I’ve dressed thousands of actors, actresses and animals, but whenever I am asked which star is my personal favorite, I answer, “Grace Kelly.” She is a charming lady, a most gifted actress and, to me, a valued friend. - Edith Head
Edith Head holds the record for the most Oscars won by a woman: eight.
The costume designer best known for her work with Alfred Hitchcock received her B.A. from UC Berkeley and her M.A. from Stanford. Here is a short list of stars who she dressed over her 50-year career:
Mae West, Frances Farmer, Dorothy Lamour, Veronica Lake, Barbara Stanwyck, Ingrid Bergman, Loretta Young, Bette Davis, Ginger Rogers, Olivia de Haviland, Hedy Lamarr, Gloria Swanson, Elizabeth Taylor, Joan Fontaine, Carmen Miranda, Audrey Hepburn, Grace Kelly, Jane Wyman, Doris Day, Marlene Dietrich, Rita Hayworth, Kim Novak, Sophia Loren, Natalie Wood, Tippi Hedren, Shirley MacLaine, Katharine Hepburn, Jill Clayburgh, and Steve Martin
This chilly ensemble immediately removes all trace of inner warmth from Frances and then the rest of the film is spent gradually restoring it while infusing her character with a dry and quite naughty sense of humor.
During their first meeting, dashing Robie cuts through this glacier easily enough, even receiving an unexpected goodnight kiss. Yet Frances, and by proxy Grace Kelly, has now been established as the principal object of fascination for characters and audience. Prioritizing her as so central to the narrative (directly involving her with Robie), even hints that Frances could possibly be ‘The Cat’, an idea that is subtly reinforced by several costume choices further into the film. (x)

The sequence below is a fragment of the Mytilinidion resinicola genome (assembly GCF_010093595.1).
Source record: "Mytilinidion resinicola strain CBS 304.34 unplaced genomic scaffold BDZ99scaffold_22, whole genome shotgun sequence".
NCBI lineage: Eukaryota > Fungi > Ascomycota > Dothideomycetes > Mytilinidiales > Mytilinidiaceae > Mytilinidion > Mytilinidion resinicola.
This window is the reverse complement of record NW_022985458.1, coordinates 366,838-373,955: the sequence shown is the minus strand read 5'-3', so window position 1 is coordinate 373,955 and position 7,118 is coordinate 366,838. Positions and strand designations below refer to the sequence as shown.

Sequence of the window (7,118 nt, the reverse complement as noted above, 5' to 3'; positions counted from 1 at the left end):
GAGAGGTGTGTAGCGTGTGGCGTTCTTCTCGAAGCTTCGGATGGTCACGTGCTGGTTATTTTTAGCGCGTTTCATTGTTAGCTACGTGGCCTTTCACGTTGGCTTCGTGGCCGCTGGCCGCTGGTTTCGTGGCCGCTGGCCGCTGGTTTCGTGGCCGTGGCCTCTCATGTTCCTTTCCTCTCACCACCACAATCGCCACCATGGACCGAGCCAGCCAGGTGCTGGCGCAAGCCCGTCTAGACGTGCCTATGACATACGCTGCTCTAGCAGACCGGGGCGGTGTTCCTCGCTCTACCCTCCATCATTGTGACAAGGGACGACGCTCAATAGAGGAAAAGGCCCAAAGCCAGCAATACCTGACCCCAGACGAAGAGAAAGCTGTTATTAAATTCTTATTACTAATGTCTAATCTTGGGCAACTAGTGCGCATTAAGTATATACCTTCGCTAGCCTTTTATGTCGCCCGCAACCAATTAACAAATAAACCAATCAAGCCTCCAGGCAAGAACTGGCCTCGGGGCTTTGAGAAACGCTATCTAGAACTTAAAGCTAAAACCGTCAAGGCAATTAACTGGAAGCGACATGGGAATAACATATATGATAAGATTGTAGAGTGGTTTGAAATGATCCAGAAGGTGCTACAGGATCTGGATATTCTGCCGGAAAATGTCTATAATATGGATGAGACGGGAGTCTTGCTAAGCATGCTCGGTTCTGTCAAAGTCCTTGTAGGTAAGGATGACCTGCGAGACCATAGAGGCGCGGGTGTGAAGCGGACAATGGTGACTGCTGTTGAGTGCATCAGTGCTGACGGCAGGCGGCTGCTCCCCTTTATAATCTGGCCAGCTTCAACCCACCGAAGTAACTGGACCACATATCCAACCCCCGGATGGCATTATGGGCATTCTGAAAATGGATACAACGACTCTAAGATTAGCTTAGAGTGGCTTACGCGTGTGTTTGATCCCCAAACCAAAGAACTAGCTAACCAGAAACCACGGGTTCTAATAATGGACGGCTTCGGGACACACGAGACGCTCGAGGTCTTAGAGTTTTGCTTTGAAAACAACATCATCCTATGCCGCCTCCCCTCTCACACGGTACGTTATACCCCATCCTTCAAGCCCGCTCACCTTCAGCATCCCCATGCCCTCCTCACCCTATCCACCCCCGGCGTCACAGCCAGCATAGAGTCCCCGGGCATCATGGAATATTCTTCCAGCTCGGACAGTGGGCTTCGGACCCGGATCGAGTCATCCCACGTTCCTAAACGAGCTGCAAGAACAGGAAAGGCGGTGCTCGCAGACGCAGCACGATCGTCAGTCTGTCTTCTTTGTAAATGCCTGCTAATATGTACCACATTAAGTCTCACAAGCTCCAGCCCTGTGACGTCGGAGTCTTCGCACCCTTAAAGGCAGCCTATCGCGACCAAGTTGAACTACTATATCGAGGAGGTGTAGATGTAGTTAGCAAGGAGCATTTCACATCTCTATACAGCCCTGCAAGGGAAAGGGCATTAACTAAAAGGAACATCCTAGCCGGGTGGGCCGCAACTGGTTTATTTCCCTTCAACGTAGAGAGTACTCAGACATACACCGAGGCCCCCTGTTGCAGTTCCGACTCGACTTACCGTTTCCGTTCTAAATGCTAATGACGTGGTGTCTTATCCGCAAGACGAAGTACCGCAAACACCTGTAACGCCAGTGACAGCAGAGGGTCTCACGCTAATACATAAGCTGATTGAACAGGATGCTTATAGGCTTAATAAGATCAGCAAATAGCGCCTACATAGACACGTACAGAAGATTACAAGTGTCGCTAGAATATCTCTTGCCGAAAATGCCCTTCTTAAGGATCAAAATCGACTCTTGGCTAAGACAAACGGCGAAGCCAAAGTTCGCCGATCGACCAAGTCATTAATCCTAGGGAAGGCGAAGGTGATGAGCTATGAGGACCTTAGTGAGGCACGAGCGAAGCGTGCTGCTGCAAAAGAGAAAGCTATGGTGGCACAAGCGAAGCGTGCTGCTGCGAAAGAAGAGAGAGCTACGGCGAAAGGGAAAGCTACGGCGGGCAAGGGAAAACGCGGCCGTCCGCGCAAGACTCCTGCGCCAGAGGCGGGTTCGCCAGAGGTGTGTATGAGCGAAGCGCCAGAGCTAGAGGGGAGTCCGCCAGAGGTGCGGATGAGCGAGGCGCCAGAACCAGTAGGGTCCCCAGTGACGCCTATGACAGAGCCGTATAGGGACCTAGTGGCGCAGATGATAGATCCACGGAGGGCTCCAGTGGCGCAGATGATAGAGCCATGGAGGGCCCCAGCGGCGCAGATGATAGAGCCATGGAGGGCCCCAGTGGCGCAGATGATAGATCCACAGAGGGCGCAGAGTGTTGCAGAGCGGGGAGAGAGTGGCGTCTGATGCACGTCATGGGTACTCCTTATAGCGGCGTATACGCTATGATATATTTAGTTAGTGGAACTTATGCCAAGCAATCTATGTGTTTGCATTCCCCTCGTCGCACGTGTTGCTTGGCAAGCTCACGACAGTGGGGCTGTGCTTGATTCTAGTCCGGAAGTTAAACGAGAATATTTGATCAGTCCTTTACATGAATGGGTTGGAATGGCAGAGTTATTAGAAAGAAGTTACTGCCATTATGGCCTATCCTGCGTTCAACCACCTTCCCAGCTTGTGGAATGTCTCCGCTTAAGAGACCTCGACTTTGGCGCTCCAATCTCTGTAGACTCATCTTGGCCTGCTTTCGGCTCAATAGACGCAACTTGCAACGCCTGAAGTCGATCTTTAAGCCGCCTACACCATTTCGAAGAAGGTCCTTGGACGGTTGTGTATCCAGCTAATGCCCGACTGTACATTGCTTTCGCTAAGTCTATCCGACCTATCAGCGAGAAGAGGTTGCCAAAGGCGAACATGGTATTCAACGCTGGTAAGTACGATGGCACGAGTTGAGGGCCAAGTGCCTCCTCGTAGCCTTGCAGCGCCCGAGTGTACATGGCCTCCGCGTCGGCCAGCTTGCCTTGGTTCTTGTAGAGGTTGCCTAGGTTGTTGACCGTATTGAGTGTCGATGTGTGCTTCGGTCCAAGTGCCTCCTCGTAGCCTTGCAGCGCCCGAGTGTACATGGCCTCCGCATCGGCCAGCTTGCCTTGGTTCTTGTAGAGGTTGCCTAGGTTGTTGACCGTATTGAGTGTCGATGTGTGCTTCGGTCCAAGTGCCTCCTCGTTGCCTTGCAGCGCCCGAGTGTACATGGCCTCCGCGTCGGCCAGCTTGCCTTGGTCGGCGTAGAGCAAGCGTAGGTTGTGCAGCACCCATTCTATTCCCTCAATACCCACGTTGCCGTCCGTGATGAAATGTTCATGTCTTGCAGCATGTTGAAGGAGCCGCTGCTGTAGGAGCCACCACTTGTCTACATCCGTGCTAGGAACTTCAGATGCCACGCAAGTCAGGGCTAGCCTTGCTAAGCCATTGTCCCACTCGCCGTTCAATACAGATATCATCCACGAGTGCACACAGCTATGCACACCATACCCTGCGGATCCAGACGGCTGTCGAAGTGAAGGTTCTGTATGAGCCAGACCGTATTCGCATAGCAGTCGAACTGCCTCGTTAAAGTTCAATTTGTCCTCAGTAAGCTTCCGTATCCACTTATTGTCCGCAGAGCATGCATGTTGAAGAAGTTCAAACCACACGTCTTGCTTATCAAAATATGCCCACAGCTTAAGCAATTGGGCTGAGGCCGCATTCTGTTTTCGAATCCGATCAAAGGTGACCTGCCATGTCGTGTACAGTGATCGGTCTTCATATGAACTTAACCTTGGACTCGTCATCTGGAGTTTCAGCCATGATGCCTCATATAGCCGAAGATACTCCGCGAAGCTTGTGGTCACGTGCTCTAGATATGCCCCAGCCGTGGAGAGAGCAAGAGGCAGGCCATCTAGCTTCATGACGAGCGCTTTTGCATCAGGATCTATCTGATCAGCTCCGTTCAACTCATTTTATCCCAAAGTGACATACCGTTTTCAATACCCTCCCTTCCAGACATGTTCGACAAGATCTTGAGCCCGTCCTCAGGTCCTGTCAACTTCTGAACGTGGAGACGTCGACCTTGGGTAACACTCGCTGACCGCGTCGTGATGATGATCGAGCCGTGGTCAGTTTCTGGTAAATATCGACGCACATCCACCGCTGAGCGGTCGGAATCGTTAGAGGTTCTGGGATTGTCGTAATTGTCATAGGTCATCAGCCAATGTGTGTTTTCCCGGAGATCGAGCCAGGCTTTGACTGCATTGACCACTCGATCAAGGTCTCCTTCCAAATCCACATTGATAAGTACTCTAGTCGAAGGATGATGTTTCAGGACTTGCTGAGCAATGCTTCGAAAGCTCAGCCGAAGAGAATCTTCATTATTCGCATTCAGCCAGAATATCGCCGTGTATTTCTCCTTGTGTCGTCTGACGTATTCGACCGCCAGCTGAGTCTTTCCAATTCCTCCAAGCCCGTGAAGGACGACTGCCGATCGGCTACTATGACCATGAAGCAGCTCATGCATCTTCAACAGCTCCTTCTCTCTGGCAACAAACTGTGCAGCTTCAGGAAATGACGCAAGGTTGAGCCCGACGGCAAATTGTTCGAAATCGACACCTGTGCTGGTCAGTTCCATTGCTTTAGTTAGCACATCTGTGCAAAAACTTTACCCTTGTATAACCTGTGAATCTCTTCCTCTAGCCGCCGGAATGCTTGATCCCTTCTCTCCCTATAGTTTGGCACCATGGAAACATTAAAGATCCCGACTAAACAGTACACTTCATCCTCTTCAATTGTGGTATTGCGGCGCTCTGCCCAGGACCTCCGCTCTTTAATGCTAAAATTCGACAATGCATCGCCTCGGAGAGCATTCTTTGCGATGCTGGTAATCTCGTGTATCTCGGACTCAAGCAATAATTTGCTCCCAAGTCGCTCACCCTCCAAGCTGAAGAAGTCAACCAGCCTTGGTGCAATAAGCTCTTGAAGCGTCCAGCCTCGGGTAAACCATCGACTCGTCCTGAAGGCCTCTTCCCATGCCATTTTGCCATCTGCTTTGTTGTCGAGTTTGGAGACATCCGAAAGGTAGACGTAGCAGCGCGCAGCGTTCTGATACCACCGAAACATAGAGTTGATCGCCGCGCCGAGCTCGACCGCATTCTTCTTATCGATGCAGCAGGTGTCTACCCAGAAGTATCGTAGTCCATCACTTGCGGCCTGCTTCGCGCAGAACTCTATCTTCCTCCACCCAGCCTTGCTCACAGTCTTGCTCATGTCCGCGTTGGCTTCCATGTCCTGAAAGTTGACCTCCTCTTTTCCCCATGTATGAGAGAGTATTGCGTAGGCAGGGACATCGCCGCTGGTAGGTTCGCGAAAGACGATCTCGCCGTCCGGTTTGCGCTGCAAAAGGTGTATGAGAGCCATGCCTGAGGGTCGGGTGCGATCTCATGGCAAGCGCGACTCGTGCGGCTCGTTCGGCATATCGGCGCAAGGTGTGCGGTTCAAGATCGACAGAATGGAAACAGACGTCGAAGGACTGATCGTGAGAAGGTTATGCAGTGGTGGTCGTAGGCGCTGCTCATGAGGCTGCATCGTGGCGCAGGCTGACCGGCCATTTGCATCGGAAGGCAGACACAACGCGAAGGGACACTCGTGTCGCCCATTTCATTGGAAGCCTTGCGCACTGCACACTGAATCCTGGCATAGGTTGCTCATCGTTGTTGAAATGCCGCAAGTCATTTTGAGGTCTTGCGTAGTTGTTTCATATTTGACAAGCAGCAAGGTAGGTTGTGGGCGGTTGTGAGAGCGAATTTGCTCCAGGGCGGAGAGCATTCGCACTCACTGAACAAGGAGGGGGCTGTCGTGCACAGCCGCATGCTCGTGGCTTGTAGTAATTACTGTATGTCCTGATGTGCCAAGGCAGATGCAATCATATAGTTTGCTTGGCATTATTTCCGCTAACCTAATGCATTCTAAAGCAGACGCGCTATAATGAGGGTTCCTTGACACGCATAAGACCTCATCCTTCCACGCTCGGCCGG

“While other designers were busy starring their clothes in a film, Edith was making clothes to suit a character; for her, the character always came first,” Bette Davis wrote. During her career, she designed for some of the biggest stars of Hollywood’s Golden Age –– Elizabeth Taylor, Natalie Wood, Bette Davis, Lucille Ball and Audrey Hepburn.
Edith was a UC Berkeley alum who studied French and began her career working as a language teacher. She began taking drawing classes at night and in 1924, she was hired by Paramount as a costume sketch artist ––despite lacking experience in design–– and worked her way up.
Off-white strapless layered chiffon gown worn by Elizabeth Taylor in “A Place in the Sun” (1951).
Designed by the legendary Edith Head. The style was copied over and over again by New York designers and as it became the fashion rage of high society, so it began to invade high school proms and wedding chapels too.
Over her fifty-four-year career, Edith Head earned eight Academy Awards (from a total of thirty-five nominations), the most of any woman in film history. Born Edith Claire Posener in San Bernardino, Head began her prolific career as a costume designer at Paramount Studios toward the end of the silent film era and at the start of the “golden age” of Hollywood - an age which she shaped through her designs - in 1923. In 1938, she became the first woman to head a design department at a major film studio when she became the chief designer at Paramount, a position which she held until her move to Universal Pictures in 1967. The eight films which she received Academy Awards for Best Costume Design were: The Heiress (1950), Samson and Delilah (1951), All About Eve (1951), A Place in the Sun (1952), Roman Holiday (1954), Sabrina (1955), The Facts of Life (1961), and The Sting (1974). She passed away in 1981 - four years after receiving her last Academy Award nomination.